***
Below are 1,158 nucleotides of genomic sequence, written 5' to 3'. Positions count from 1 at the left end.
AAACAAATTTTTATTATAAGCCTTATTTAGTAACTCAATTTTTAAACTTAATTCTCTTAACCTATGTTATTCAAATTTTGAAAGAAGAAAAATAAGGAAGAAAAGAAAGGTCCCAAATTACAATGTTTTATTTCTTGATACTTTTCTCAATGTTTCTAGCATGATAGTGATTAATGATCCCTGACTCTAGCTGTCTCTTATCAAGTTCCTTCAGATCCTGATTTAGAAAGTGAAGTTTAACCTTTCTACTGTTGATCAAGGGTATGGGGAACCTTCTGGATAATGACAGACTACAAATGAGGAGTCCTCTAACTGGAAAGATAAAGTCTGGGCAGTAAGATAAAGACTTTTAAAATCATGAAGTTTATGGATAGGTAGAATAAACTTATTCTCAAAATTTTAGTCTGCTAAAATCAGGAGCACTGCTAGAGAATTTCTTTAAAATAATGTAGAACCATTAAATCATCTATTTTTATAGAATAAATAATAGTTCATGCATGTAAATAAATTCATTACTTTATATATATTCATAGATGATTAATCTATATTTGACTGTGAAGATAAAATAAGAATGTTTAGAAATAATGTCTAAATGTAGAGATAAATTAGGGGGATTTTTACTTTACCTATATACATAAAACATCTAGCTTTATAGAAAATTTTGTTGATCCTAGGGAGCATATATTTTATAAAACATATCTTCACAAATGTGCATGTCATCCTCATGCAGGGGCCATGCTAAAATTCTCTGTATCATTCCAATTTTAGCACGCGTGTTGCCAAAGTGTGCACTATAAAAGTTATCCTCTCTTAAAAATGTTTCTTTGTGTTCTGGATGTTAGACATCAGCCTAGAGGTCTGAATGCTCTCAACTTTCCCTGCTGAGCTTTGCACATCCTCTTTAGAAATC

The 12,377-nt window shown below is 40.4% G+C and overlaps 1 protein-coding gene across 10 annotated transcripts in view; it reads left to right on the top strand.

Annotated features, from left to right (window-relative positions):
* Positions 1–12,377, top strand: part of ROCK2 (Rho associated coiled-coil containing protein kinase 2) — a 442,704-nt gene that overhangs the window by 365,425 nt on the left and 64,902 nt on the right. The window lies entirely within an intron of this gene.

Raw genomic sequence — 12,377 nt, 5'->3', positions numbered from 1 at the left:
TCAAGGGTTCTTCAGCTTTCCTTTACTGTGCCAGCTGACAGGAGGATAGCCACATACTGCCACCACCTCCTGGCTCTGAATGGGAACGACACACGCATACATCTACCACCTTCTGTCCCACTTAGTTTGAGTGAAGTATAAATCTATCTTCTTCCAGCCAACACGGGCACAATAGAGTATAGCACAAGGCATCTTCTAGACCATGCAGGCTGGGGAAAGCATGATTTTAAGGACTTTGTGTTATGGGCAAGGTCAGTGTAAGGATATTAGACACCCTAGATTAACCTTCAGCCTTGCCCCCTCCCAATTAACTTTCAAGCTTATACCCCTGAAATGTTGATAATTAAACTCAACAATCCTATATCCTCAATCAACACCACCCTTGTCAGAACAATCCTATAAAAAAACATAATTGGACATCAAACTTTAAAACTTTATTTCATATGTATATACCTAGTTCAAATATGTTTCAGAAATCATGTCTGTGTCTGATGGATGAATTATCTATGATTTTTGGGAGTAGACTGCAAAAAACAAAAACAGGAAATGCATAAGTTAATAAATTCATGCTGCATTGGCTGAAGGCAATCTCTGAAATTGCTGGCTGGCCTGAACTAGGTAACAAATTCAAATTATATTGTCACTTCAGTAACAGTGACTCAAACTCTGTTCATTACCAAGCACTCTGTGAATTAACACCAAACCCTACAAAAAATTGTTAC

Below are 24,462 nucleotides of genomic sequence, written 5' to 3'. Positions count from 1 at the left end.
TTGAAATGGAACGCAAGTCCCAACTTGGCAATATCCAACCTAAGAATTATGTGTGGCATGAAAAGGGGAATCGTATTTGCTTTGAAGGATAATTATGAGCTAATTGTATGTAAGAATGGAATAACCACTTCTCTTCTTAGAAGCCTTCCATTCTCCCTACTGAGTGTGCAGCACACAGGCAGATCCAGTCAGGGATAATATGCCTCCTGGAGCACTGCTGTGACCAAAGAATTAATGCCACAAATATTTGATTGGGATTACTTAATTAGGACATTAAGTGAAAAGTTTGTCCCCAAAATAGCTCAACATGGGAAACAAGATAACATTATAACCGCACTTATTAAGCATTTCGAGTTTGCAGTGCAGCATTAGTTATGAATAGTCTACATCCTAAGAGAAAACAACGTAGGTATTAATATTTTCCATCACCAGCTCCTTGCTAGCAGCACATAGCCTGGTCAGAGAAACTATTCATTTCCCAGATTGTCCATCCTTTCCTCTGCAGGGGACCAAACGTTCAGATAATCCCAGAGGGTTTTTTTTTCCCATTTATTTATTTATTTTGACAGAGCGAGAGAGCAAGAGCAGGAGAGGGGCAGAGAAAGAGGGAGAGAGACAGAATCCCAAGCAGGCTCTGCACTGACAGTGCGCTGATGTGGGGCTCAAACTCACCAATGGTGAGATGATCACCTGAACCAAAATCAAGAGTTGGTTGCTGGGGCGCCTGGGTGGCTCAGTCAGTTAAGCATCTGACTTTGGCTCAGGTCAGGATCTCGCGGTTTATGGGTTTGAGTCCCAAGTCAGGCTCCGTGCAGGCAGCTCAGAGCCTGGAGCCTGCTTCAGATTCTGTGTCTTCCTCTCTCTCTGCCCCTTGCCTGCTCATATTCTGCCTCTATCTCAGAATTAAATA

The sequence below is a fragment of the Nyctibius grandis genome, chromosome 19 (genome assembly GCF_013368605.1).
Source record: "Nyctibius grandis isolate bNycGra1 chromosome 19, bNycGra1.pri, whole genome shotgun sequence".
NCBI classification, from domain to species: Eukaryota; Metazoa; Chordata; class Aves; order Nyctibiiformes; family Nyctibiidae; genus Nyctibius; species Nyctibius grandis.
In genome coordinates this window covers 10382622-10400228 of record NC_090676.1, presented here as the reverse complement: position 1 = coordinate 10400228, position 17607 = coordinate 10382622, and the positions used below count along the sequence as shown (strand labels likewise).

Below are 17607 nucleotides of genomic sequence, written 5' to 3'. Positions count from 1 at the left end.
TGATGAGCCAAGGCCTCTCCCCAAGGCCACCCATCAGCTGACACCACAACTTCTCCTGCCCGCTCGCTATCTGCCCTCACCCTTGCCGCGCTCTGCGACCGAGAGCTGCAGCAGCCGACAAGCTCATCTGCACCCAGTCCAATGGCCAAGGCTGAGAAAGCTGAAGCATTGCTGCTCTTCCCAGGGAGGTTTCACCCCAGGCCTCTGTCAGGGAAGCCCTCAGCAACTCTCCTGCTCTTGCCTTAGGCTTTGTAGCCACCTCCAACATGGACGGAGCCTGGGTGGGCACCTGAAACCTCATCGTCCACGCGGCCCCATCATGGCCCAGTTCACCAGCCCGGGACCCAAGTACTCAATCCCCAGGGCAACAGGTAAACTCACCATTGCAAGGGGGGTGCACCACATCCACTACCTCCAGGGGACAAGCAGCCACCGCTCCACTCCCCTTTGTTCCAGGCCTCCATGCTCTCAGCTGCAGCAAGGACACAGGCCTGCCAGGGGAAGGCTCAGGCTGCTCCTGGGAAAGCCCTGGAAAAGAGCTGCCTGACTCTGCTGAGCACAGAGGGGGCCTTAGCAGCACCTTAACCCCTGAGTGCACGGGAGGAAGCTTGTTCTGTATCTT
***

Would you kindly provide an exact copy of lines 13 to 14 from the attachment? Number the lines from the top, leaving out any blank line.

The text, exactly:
In genome coordinates this window covers 10382622-10400228 of record NC_090676.1, presented here as the reverse complement: position 1 = coordinate 10400228, position 17607 = coordinate 10382622, and the positions used below count along the sequence as shown (strand labels likewise).

Below are 17607 nucleotides of genomic sequence, written 5' to 3'. Positions count from 1 at the left end.